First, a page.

Tuesday, January 16, 2007

Dry Dock – Part 2



Two parts of the sailboat that are inspected by the marine surveyor are the keel and the rudder. Too often boat owners take these two items for granted—that is until there is a problem with either of them. Today we are going to look at the keel.

The keel is made of heavy materials to provide ballast to stabilize the boat (Wikipedia). A sailboat has a fairly high center of gravity. Above the waterline there is the upper part of the hull, the deck, the mast, all of the standing rigging (the cables that keep the mast upright and the running rigging ( the lines – put a “rope” on a boat and it is called a “line”—used to control the sails. All of this “stuff” makes the sailboat top-heavy. The keel is attached to the bottom of the boat and provides the ballast to keep the boat upright. The keel (or centerboard) also makes it possible for the sailboat to sail “up wind.” “No keel” = “You have to go where the wind and current take you.” Almost every sailboat that loses its keel while underway will capsize! For performance reasons (I will not go into the physics), some racing sailboats have keels that a not fixed. As the boat heels (tips to one side) the keel moves to give the boat the best possible weight distribution. These “moveable” keels are great—except a large percentage of them fail. That failure causes a catastrophic loss of the sailboat.

For the PCUSA (and every Christian church) Jesus is our keel. He is the one who provides our stability. Christ is the one who keeps the Christian and the church upright. Christ is the one who enables us to go against the winds of the culture. Our keel – Jesus Christ – can be taken for granted until it isn’t there.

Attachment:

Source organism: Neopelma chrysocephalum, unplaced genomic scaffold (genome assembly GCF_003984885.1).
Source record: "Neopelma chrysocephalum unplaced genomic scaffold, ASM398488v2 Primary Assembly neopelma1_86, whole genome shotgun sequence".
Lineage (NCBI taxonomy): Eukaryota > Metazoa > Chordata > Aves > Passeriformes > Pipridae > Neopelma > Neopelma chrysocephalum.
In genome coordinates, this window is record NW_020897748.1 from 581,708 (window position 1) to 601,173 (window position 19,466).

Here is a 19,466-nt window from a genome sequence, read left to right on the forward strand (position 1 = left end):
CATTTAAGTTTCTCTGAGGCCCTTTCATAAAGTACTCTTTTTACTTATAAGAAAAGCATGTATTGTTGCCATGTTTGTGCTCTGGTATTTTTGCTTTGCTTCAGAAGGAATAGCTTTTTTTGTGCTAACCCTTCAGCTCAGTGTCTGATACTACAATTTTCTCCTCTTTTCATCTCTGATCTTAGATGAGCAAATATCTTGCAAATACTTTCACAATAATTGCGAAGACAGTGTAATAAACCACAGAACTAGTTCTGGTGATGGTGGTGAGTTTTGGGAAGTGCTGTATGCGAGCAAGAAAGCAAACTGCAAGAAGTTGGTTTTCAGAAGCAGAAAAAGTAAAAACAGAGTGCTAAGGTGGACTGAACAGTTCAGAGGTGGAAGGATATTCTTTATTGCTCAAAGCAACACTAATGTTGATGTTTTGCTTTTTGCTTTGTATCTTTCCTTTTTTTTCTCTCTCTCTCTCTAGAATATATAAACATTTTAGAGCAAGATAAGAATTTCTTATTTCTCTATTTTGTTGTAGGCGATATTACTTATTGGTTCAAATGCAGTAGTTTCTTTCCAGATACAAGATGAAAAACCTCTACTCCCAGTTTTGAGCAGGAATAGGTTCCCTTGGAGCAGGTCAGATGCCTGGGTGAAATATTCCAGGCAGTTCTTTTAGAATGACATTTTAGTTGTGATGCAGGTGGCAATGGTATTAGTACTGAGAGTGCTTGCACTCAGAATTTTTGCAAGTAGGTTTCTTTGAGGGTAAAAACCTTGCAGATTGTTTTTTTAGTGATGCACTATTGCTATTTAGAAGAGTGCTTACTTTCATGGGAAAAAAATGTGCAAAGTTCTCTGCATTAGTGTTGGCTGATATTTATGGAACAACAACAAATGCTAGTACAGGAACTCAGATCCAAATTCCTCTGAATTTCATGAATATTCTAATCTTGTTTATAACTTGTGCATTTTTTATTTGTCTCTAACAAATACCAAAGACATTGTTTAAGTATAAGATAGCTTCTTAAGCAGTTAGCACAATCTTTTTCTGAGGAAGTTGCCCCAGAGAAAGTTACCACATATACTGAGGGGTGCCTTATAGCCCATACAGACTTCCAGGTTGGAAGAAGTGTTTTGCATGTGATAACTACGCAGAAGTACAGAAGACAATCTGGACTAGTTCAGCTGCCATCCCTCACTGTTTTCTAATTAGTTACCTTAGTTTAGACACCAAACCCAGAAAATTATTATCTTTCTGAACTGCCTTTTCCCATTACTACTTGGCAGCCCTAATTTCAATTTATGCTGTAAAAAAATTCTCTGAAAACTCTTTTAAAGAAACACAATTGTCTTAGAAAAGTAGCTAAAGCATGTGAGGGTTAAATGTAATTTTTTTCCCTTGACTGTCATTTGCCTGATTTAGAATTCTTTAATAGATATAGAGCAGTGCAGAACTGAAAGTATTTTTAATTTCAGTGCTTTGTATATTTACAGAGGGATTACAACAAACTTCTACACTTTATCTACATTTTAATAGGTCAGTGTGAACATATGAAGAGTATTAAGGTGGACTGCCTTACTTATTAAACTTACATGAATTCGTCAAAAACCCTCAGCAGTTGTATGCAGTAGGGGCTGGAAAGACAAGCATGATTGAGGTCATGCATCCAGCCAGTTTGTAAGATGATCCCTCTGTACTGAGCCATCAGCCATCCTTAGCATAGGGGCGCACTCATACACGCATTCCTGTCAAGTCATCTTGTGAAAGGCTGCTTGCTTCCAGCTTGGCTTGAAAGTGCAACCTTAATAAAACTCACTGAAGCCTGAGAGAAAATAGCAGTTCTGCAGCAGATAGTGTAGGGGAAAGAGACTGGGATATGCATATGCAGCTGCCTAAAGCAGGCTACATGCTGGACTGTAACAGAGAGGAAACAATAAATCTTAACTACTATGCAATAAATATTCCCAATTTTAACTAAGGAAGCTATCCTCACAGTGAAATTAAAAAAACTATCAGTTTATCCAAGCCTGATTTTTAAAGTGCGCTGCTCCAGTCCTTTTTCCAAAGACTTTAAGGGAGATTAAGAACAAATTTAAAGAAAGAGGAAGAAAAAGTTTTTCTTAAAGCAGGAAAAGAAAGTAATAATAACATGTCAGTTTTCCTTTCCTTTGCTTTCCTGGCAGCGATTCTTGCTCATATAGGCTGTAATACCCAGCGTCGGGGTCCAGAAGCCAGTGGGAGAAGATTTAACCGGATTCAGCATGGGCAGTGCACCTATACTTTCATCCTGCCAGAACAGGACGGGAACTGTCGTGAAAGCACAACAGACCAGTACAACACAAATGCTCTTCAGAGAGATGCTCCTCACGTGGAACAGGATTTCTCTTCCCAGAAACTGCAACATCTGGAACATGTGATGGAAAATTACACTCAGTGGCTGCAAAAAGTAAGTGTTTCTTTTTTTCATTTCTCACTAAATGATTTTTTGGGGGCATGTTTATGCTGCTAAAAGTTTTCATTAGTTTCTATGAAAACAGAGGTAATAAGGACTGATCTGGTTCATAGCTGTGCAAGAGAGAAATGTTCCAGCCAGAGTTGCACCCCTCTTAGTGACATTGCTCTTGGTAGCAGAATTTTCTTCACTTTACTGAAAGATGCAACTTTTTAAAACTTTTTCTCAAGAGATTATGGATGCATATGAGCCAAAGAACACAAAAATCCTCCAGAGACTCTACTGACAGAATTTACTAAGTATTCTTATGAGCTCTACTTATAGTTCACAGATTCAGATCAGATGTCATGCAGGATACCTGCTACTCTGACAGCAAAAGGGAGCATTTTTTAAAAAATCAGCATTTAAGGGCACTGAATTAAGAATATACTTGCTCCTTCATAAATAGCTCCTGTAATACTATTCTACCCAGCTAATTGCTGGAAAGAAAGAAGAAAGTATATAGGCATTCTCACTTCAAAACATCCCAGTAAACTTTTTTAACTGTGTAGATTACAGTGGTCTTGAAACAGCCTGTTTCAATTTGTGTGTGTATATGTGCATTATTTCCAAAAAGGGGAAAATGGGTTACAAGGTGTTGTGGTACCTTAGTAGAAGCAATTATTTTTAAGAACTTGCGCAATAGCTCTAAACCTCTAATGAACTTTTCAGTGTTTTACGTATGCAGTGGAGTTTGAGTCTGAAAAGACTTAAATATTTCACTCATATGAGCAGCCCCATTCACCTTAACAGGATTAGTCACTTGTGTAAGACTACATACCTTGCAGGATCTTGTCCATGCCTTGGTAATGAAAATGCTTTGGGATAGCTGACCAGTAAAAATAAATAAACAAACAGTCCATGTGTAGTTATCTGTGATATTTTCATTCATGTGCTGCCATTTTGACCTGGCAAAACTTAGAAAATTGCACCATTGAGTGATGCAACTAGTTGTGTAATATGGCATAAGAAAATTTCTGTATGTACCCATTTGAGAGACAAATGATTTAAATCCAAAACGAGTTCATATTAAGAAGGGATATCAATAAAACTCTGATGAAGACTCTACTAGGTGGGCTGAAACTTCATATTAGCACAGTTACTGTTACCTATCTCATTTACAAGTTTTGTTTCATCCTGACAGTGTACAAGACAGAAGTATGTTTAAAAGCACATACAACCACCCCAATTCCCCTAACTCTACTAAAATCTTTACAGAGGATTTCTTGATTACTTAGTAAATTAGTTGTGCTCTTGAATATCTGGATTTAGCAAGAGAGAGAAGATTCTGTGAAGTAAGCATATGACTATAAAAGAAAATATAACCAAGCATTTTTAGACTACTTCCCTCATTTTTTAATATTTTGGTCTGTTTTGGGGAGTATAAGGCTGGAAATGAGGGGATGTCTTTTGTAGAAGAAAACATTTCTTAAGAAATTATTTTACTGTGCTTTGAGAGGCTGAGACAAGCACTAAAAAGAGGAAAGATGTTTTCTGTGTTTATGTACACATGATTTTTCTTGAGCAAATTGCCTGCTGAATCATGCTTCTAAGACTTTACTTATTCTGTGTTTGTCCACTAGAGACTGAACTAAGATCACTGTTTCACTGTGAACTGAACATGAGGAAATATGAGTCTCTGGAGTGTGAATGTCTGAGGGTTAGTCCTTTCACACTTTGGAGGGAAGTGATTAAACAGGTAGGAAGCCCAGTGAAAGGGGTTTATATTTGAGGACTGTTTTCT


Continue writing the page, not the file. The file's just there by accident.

A “denominational surveyor” would find that the rank-and-file of the PCUSA have a biblical, orthodox belief of Jesus. This belief is what allows the local church to survive troubled waters. The challenge for the PCUSA is that pastors, specialized clergy and denominational officials have significantly different views on Jesus than do “average” Presbyterians. To be sure, there are many pastors, specialized clergy and denominational officials that have an orthodox, biblical view of Jesus. Our problem is that we have moved to accommodate beliefs on Jesus that would have been considered “heretical” throughout all of the history of the church! In sailing terms we have a “swing” keel. Our “swing” keel has failed and is causing catastrophic damage to the good ship PCUSA.

In the PCUSA we appear to have a common language and belief system—the problem is that our “words” do not have the same meaning. This is especially true of our beliefs concerning Jesus. You and I have no idea what a person means when they say that they “believe in Jesus.” The PCUSA will not survive unless there is a fixed belief concerning Jesus—who he was and is, his birth, life, death, resurrection, divinity, etc.

Our keel needs to be fixed! Immediately!

2 Comments:

At 7:00 PM , Blogger Dave Moody said...

Brilliant. I wasn't sure where the analogy was going, but you got me at, 'accomodate.' Mea Culpa.

Thanks for bringing things into sharper focus.

grace & peace,
dm

 
At 9:28 AM , Anonymous will spotts said...

This is an excellent series of posts.

 

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